A Neiman Marcus bondholder has called for a bankruptcy court to authorise an investigation into the retailer, alleging it undertook an “elaborate scheme” to put a valuable asset out of the reach of creditors before its Chapter 11 filing this week.
Marble Ridge, a hedge fund that holds $65m of the US department store chain’s debt, alleged Neiman benefited its private equity backers at the expense of creditors when it transferred its “crown jewel”, the MyTheresa ecommerce business, to a parent company almost two years ago.
Its complaint about the financial manoeuvre comes one day after Neiman filed for court protection from creditors and sets the stage for a courtroom fight over the luxury chain’s actions leading up to the bankruptcy.
Neiman, which has 67 outlets and more than 13,000 employees, struggled for years with a heavy debt burden and was finally brought to its knees by the coronavirus lockdown.
The company is planning to use the bankruptcy process to wipe $4bn from its $5.5bn debt pile, a legacy of its 2005 leveraged buyout by TPG and Warburg Pincus and subsequent sale in 2013 to Ares and the Canada Pension Plan Investment Board.
Holders of two-thirds of Neiman’s debt are supporting a deal under which creditors would become the retailer’s majority owners after the bankruptcy, the company said.
The proceedings will not, however, cover MyTheresa, an online seller of high-end brands that had been one of Neiman’s most attractive assets after it bought the Munich-based business in 2014.
MyTheresa was owned by Neiman Marcus Group Ltd LLC until, almost two years ago, the online retailer was transferred up to a parent company, The Neiman Marcus Group Inc. It was Neiman Marcus Group Ltd LLC that filed for bankruptcy this week.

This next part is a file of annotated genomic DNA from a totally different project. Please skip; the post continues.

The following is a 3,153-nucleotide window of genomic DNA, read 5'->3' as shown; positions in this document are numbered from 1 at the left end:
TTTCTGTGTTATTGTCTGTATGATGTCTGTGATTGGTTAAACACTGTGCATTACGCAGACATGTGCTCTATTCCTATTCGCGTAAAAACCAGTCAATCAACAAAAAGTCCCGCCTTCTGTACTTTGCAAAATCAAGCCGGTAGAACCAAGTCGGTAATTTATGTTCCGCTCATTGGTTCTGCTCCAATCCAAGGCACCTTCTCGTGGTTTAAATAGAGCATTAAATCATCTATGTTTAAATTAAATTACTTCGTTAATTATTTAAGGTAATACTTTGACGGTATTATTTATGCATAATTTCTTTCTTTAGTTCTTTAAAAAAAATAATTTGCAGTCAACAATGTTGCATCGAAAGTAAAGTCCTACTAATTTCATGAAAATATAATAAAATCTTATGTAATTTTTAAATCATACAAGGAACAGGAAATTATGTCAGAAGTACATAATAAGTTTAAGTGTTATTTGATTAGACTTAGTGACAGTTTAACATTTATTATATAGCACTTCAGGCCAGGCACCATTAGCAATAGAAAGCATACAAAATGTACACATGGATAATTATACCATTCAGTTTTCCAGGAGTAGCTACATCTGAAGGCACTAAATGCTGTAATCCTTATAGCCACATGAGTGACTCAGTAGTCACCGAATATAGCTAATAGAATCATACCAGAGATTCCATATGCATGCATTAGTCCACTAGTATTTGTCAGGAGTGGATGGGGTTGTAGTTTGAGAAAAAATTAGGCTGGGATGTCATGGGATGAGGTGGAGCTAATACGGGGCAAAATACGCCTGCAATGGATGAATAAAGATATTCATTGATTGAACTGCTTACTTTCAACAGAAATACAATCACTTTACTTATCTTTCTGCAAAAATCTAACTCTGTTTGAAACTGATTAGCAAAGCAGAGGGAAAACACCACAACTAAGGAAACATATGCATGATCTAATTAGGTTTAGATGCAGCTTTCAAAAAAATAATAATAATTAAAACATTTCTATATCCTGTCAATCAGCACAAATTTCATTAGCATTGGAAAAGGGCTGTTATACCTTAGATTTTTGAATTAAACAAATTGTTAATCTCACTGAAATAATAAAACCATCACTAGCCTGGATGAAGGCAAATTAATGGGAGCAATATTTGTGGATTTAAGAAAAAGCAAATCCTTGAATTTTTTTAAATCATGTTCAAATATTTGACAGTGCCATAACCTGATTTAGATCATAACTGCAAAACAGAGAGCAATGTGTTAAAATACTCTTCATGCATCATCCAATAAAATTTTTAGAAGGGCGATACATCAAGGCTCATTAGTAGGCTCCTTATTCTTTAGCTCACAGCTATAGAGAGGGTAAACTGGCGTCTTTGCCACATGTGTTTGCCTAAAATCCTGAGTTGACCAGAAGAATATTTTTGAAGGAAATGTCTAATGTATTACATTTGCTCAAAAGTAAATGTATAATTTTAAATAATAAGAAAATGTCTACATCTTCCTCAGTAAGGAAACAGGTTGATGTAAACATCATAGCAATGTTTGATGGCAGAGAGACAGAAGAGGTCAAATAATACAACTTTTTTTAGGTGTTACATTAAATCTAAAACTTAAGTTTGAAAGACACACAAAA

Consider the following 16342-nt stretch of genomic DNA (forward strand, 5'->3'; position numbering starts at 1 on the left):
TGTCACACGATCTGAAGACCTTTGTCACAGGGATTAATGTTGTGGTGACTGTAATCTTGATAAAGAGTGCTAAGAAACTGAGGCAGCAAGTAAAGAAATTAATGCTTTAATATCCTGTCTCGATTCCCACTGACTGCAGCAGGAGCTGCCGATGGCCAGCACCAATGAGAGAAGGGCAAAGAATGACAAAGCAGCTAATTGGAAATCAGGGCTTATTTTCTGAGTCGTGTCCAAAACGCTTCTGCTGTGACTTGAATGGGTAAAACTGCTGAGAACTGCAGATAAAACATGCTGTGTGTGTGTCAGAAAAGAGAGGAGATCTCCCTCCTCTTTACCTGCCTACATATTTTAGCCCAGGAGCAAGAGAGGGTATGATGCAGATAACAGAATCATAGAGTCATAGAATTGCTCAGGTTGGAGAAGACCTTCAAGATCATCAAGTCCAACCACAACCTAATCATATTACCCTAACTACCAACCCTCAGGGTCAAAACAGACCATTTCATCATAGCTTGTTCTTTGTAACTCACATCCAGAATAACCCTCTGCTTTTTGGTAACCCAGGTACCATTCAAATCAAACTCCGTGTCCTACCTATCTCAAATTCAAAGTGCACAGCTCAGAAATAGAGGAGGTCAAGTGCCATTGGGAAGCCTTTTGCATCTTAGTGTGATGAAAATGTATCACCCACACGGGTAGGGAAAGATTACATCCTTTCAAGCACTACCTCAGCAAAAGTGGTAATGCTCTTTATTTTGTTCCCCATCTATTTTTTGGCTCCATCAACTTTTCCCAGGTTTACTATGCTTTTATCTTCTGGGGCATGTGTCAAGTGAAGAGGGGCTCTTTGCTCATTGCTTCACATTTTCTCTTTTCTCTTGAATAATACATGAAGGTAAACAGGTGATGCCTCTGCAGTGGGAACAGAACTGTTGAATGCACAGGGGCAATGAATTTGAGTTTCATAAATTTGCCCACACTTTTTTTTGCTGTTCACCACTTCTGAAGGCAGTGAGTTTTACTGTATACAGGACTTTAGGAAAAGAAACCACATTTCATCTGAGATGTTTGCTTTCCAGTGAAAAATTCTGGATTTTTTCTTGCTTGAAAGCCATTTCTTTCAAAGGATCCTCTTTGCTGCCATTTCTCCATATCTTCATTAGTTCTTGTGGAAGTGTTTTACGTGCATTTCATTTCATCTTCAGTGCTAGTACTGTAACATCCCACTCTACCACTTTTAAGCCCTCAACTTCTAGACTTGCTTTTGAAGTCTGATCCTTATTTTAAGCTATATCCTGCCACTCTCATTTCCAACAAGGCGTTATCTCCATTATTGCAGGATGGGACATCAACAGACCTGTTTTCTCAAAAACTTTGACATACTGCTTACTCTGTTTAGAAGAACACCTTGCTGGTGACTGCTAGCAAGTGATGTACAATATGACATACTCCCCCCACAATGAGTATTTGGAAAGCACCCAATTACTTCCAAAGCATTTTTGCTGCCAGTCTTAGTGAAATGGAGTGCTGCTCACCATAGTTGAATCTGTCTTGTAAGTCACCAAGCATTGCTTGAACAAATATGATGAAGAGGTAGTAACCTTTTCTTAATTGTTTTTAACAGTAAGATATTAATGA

In documents filed with the bankruptcy court on Friday, Marble Ridge said that MyTheresa could have been worth nearly $1bn and “may well form the basis for substantial estate recoveries” in the bankruptcy.
The hedge fund said that an “official creditors’ committee or some other independent fiduciary should be authorised to investigate the facts and circumstances [related to the transfer] and pursue all available remedies”.
The MyTheresa transfer had been at the direction of Neiman’s leveraged buyout sponsors and aided by advisers at Kirkland & Ellis and Lazard, Marble Ridge claimed.
The transaction has already been the subject of litigation, and Neiman has disputed the claims that it was improper. The company has described the transfer as an “organisational change” that was allowed under the company’s debt agreements. In court documents this week, it said MyTheresa’s operations had “always been independent” of the rest of the group.
Following the MyTheresa transfer, Neiman completed a recapitalisation and, as part of the deal, some creditors were given an interest in MyTheresa.
The company said this week that the recapitalisation had been “overwhelmingly supported” by creditors and “reflected a robust and comprehensive negotiation process”.
Marble Ridge argued the recapitalisation was “coercive”, however, because it required consenting creditors to waive claims related to the MyTheresa transaction.
The hedge fund had filed a lawsuit against the company over MyTheresa in Texas in December 2018. The case was dismissed because the hedge fund lacked “standing”, Marble Ridge said.
An indenture trustee, which acts for bondholders, subsequently filed another suit over MyTheresa in New York last summer. That case has been postponed by the pandemic, Marble Ridge said.
Neiman Marcus said it was not providing comment beyond its court filings. Lazard and Kirkland did not respond to requests for comment.